There is always the risk of an overdose with heroin that could lead to slowed or stopped breathing unconsciousness, and death.
How to Identify and Treat a Heroin Overdose
Heroin has powerful effects on the brain. An individual who has overdosed on heroin will show certain symptoms as a result of the drug flooding their central nervous system. If you notice anyone with these symptoms, they may have overdosed on heroin.
- Pinpoint pupils
- Shallow, slow, or stopped breathing
- Weak or no pulse
- Blue tint on lips and fingernails
- Inability to stay awake or inability to be roused from sleep
Fortunately, there is a treatment that can reverse the effects of heroin. Naloxone is a potentially life-saving medication in the treatment of opioid overdose. It works by binding to opioid receptors in the brain, preventing heroin from interacting with these receptors.
Naloxone is given into the nose or can be injected into the bloodstream to treat heroin overdose. Depending on the amount of heroin in an individual’s system, more than one dose of naloxone may be necessary to reduce overdose symptoms.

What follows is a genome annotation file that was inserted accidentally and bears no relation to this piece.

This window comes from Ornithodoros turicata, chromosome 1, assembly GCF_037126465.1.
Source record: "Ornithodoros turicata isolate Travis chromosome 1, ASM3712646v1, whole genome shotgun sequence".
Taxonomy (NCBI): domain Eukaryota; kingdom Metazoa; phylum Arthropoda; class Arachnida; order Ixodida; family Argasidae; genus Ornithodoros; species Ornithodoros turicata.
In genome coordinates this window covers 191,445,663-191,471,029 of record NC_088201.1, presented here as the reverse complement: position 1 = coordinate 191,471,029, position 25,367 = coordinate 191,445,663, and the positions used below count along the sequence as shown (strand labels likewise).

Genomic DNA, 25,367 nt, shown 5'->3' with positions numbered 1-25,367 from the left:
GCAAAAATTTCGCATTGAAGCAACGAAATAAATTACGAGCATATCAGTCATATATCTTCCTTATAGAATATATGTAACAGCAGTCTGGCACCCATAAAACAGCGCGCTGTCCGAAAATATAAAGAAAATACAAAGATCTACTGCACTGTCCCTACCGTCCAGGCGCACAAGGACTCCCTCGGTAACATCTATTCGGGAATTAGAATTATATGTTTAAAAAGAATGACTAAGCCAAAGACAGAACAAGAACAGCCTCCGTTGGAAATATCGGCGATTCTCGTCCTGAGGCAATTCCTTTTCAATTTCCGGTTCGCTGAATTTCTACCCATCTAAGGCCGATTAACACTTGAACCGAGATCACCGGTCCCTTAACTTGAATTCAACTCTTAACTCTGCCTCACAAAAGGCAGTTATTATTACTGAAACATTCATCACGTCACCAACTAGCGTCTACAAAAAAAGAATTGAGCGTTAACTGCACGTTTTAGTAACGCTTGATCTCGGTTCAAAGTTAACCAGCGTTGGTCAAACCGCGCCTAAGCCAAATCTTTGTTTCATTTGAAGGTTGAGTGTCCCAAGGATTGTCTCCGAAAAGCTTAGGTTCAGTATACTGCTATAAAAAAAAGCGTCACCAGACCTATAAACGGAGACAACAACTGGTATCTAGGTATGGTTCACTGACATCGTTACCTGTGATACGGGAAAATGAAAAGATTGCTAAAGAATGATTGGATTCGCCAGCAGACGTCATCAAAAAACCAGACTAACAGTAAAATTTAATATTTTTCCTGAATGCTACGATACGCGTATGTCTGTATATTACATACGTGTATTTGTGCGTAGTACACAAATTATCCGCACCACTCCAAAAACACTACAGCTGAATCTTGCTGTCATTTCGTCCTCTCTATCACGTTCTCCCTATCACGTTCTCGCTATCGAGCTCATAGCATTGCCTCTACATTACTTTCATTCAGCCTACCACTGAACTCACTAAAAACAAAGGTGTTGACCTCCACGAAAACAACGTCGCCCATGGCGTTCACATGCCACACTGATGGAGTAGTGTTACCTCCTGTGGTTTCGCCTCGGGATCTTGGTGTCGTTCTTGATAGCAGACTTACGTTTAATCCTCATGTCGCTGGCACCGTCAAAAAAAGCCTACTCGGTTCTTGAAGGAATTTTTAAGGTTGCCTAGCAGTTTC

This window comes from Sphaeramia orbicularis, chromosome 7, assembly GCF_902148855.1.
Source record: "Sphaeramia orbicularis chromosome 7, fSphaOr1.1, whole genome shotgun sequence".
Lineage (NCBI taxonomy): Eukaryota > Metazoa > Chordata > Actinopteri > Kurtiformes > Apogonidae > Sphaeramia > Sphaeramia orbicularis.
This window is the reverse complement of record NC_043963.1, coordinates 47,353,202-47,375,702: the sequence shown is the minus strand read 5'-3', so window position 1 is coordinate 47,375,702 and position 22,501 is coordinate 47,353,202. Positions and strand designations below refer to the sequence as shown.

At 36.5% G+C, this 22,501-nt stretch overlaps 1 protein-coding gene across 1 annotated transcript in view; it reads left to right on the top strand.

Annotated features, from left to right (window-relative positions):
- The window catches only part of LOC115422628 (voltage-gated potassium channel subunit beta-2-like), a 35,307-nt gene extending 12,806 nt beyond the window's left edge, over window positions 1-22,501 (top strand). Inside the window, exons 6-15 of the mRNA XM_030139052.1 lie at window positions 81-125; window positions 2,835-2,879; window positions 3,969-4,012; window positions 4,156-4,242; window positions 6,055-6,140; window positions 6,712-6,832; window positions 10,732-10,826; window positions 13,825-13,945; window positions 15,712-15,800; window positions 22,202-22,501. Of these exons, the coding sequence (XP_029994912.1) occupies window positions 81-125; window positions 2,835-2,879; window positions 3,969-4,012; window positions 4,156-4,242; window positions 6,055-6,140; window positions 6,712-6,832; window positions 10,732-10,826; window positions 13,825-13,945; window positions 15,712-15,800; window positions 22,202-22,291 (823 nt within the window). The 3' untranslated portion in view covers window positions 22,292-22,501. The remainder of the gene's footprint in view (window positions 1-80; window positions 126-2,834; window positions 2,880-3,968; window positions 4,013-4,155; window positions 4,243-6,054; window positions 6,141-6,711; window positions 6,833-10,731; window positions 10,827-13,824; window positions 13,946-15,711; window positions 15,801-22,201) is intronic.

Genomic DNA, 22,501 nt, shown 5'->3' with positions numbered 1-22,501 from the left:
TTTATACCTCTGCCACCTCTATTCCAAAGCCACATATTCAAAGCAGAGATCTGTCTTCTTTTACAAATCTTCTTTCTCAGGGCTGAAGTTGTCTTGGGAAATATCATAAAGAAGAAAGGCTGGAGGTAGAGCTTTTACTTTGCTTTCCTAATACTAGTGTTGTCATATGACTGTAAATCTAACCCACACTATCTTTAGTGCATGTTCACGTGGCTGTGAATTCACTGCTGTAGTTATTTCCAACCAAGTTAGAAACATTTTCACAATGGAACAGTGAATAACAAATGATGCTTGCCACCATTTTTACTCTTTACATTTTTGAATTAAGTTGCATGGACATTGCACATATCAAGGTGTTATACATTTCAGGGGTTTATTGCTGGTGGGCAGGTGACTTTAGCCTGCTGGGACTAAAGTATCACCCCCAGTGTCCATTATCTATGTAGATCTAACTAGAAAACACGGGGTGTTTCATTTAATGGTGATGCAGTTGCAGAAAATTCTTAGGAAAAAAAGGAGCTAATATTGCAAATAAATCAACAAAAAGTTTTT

Unfortunately, naloxone is quickly metabolized by the body while heroin is not. An addict will need continuing medical care after naloxone administration to survive a heroin overdose.
Anyone Can Become Addicted to Heroin
Heroin addiction affects individuals of all ages, ethnicities, and economic status. The CDC has classified heroin abuse as an epidemic, with the death rate from heroin overdoses increasing by 6% from 2018 to 2019.
Heroin use is increasing among young adults, women, and individuals with private health insurance. Data collected on heroin use between 2001 and 2013 showed that the greatest increase in heroin use was among Caucasian Americans.
Heroin Users May Have Other Mental Health Disorders
It’s not uncommon for individuals addicted to heroin to have another mental health disorder like PTSD, anxiety, or depression. These individuals may turn to heroin as a way to self-medicate or control their underlying mental health condition.